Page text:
Chichester District Council has launched a new grant scheme to help people plant trees and hedgerows in priority areas across the Chichester District with the aim of improving connectivity between woodland habitats.
Through this new targeted tree scheme, landowners can access funding to help plant trees, hedgerows, small-wooded areas (copses) and orchards in specific areas of the district where tree-planting interventions could help increase links between habitats and help our environment adapt to the changing climate. People can find out more information about the scheme and check whether they are eligible for a grant at: www.chichester.gov.uk/treescheme
The new initiative is delivered through the council’s ‘Tree Chichester District’ scheme, which has seen nearly 25,000 trees planted across the district through 175 individual projects since its launch in 2021. The scheme is funded by the government’s Shared Outcomes Fund and is part of the Trees Outside Woodland programme, which seeks to test new ways to boost tree numbers and tree health outside of woodland areas across the country.
“We’re very lucky to be blessed with a large amount of woodland in our district, however quite a big proportion of this is currently fragmented,” explains Councillor Jonathan Brown, Deputy Leader and Cabinet Member for Environmental Strategy at Chichester District Council. “Our new targeted scheme seeks to better connect our woodland areas through the planting of new trees and hedgerows that will allow different species to move and migrate for food and to breed.
“As part of the scheme, we have created an interactive map which outlines the areas of the district that have been marked as ‘priority areas’ — these are spaces within which we have identified that new trees and hedgerows will make a real difference in terms of connecting woodland habitats, providing wildlife corridors for a number of different email@example.com. Our officer will then be able to discuss ideas and options, and offer advice on tree planting and protection.“The map is a quick and easy way for people to check whether their land falls within one of these priority areas and, if so, we’d encourage them to apply for a grant by emailing our Tree Project Officer at:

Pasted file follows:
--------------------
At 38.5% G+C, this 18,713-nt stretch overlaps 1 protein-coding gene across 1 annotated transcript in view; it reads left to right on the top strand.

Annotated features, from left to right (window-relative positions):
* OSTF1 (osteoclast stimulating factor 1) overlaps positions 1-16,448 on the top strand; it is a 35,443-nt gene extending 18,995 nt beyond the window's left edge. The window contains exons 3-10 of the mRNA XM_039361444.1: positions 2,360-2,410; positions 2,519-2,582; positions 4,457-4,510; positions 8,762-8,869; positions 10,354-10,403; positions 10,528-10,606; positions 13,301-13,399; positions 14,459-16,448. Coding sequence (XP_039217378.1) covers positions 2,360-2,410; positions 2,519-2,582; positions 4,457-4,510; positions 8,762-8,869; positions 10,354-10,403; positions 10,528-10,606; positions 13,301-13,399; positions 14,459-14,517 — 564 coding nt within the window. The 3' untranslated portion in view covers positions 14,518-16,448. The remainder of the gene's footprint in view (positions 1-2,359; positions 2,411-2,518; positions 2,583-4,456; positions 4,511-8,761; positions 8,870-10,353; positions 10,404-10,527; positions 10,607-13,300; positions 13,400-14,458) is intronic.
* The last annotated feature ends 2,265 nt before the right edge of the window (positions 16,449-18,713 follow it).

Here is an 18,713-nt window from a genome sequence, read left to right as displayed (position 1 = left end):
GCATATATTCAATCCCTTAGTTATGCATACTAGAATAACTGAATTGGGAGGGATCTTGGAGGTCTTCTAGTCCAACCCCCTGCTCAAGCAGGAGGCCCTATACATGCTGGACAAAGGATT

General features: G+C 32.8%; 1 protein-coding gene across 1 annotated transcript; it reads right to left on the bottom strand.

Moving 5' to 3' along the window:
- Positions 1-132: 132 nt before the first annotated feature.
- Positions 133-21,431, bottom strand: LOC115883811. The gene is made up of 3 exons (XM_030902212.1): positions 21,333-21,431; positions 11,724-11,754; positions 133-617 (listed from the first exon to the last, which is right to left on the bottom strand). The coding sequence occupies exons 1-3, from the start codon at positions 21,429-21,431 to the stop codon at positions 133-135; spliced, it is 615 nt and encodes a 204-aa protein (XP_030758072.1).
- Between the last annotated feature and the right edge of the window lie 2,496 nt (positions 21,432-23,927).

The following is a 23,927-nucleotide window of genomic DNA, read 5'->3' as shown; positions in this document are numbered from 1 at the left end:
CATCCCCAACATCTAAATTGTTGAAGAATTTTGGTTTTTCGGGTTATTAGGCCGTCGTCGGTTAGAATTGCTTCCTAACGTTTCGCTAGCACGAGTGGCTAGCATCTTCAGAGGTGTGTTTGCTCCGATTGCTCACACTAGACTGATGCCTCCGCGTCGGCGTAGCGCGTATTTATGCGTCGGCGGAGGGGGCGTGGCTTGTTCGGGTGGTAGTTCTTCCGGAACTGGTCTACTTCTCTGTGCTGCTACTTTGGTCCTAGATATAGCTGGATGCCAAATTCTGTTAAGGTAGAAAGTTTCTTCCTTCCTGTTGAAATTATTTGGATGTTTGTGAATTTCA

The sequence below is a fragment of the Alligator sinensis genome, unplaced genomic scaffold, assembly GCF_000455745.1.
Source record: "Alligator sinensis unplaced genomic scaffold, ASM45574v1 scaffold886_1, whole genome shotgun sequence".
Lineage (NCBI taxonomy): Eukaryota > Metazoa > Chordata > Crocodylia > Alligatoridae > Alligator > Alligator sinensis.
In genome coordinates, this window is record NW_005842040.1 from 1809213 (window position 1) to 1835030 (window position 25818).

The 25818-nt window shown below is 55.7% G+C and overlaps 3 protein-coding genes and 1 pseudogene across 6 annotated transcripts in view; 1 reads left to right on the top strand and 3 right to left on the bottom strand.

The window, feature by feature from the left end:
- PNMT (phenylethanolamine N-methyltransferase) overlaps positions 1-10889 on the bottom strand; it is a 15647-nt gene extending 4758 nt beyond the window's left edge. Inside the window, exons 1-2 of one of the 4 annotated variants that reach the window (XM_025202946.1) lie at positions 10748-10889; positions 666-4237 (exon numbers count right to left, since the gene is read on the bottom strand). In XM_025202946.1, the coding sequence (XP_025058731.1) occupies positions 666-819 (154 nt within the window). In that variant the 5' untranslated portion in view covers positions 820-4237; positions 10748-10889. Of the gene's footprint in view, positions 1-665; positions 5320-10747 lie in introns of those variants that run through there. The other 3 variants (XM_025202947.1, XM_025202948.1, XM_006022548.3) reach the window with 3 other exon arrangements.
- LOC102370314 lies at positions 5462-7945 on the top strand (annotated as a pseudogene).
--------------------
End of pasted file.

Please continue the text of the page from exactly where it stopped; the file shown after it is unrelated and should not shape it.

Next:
“If you are not eligible for this particular scheme but are still interested in progressing a tree planting project — whether it’s a community initiative or on private land — there are other schemes and funding sources that you may be able to access. Please contact our team for advice by emailing firstname.lastname@example.org or calling 01243 521161.
“Planting new trees benefits our district in so many ways, from improving biodiversity and boosting carbon storage, to enhancing the natural beauty of our local landscape for everybody to enjoy. Since launching the Tree Chichester District scheme in January 2021, we have allocated free and subsidised trees to residents, community groups, schools, parish councils, charities, businesses, landowners, and tenant farmers. We’ve also awarded grant funding to support the development of seven community orchards in Selsey, Chichester, Fishbourne and Goodwood; deliver two community tree nurseries in West Wittering and Selsey; and plant five new mini urban forests in Hambrook, East Broyle, Summersdale, East Beach Walk and Midhurst.”
In September 2023, the council’s Tree Chichester District scheme benefited from a £120,000 funding boost from the government’s Shared Outcomes Fund. This fund is being used to extend the nationwide Trees Outside Woodland programme, which is delivered in partnership with Defra — Department for Environment, Food & Rural Affairs — along with The Tree Council, Natural England, and five local authorities, including Chichester District Council.
Jonathan adds: “Our share of this £2m funding pot is enabling us to build on the already successful work of the Tree Chichester District scheme, helping us to further explore the best ways to increase tree planting within our communities. In addition to the targeted tree scheme, we are supporting The Orchard Project — a national charity — that is conducting a research study to identify what makes a community orchard successful. This work aims to increase the success rate of similar projects in communities across the country in years to come.”
The Tree Chichester District scheme is an integral part of the council’s Climate Emergency Action Plan. From launching a ground-breaking project that aims to safeguard and enhance strategic wildlife corridors, to introducing comprehensive carbon literacy training for councillors and staff to help them better address climate change within the council’s work, the Climate Emergency Action Plan sets out over 60 actions aimed at reducing the council’s carbon footprint and to encourage residents, businesses and organisations to join its approach.www.chichester.gov.uk/climatechange. On this page, residents can also find out how they can access grant funding to improve the energy efficiency of their home while helping the environment.For more information about the work the council is doing to help combat climate change, visit:
People can find more information about the Tree Chichester District scheme, at: www.chichester.gov.uk/treescheme